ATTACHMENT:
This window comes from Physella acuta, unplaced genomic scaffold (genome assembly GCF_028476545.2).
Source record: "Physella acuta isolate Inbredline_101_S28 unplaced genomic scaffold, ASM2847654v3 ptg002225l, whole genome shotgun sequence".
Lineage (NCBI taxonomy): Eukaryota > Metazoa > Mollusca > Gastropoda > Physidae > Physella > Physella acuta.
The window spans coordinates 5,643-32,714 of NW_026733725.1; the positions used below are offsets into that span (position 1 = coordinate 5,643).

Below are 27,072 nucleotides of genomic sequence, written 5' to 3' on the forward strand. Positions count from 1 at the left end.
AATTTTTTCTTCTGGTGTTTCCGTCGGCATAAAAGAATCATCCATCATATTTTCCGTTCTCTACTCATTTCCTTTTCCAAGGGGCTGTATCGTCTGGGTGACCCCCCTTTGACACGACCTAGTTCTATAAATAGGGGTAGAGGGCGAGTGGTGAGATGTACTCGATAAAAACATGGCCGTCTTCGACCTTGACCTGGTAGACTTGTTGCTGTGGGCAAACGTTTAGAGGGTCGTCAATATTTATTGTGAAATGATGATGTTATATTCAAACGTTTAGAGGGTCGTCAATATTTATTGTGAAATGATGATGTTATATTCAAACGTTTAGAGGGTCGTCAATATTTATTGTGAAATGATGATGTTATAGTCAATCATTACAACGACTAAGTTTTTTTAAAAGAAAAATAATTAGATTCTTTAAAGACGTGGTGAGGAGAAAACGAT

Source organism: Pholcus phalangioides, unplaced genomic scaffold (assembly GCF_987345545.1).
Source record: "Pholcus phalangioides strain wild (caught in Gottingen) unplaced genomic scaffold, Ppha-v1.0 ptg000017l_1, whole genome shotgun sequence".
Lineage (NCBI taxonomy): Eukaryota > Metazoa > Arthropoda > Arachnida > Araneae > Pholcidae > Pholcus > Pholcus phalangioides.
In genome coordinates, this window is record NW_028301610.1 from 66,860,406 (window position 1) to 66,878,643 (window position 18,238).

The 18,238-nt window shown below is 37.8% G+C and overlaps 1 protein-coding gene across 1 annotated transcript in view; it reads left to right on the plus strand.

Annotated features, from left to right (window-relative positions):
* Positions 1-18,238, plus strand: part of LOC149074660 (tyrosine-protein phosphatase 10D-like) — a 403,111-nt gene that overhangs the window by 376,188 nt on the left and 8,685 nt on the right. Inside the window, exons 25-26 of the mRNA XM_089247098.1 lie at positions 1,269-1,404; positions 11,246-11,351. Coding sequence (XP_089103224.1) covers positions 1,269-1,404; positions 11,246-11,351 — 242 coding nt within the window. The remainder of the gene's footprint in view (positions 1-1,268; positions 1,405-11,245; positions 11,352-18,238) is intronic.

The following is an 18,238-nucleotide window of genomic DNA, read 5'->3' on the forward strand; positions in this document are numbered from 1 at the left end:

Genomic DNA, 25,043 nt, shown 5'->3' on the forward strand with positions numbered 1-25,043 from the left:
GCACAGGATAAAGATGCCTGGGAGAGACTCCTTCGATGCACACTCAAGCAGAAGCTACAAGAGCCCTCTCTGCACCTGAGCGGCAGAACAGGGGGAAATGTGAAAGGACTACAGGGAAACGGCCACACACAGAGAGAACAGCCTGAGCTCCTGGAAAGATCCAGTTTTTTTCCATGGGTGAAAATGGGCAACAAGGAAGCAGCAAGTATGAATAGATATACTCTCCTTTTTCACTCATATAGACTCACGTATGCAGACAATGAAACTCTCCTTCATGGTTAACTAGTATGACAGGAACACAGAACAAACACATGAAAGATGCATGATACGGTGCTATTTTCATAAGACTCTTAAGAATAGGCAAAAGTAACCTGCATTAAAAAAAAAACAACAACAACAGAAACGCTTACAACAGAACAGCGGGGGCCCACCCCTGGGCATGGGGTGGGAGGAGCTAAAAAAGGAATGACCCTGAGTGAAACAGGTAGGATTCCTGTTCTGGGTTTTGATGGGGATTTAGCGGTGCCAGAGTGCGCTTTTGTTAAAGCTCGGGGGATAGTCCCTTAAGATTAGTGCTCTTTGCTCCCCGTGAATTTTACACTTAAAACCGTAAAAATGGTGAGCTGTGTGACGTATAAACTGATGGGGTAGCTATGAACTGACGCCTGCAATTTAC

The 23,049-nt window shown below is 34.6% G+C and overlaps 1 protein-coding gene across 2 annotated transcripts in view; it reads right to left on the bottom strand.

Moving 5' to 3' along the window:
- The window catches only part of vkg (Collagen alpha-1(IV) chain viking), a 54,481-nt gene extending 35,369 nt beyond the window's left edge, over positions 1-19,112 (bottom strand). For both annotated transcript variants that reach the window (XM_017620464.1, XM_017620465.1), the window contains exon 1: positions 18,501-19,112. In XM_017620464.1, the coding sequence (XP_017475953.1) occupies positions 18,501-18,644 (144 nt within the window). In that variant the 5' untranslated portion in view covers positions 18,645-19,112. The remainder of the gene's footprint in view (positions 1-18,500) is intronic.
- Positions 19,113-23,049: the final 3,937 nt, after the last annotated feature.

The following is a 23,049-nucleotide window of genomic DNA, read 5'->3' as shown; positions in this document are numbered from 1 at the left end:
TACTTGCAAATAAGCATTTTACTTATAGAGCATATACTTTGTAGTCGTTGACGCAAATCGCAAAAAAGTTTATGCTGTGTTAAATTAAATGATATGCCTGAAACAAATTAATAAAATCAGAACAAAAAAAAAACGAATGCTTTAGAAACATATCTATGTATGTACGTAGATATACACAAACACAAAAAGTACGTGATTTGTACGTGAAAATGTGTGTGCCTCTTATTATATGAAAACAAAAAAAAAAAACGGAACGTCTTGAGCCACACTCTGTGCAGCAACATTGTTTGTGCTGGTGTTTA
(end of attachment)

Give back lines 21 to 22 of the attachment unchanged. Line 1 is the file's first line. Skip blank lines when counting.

The following is a 23,049-nucleotide window of genomic DNA, read 5'->3' as shown; positions in this document are numbered from 1 at the left end:
TACTTGCAAATAAGCATTTTACTTATAGAGCATATACTTTGTAGTCGTTGACGCAAATCGCAAAAAAGTTTATGCTGTGTTAAATTAAATGATATGCCTGAAACAAATTAATAAAATCAGAACAAAAAAAAAACGAATGCTTTAGAAACATATCTATGTATGTACGTAGATATACACAAACACAAAAAGTACGTGATTTGTACGTGAAAATGTGTGTGCCTCTTATTATATGAAAACAAAAAAAAAAAACGGAACGTCTTGAGCCACACTCTGTGCAGCAACATTGTTTGTGCTGGTGTTTA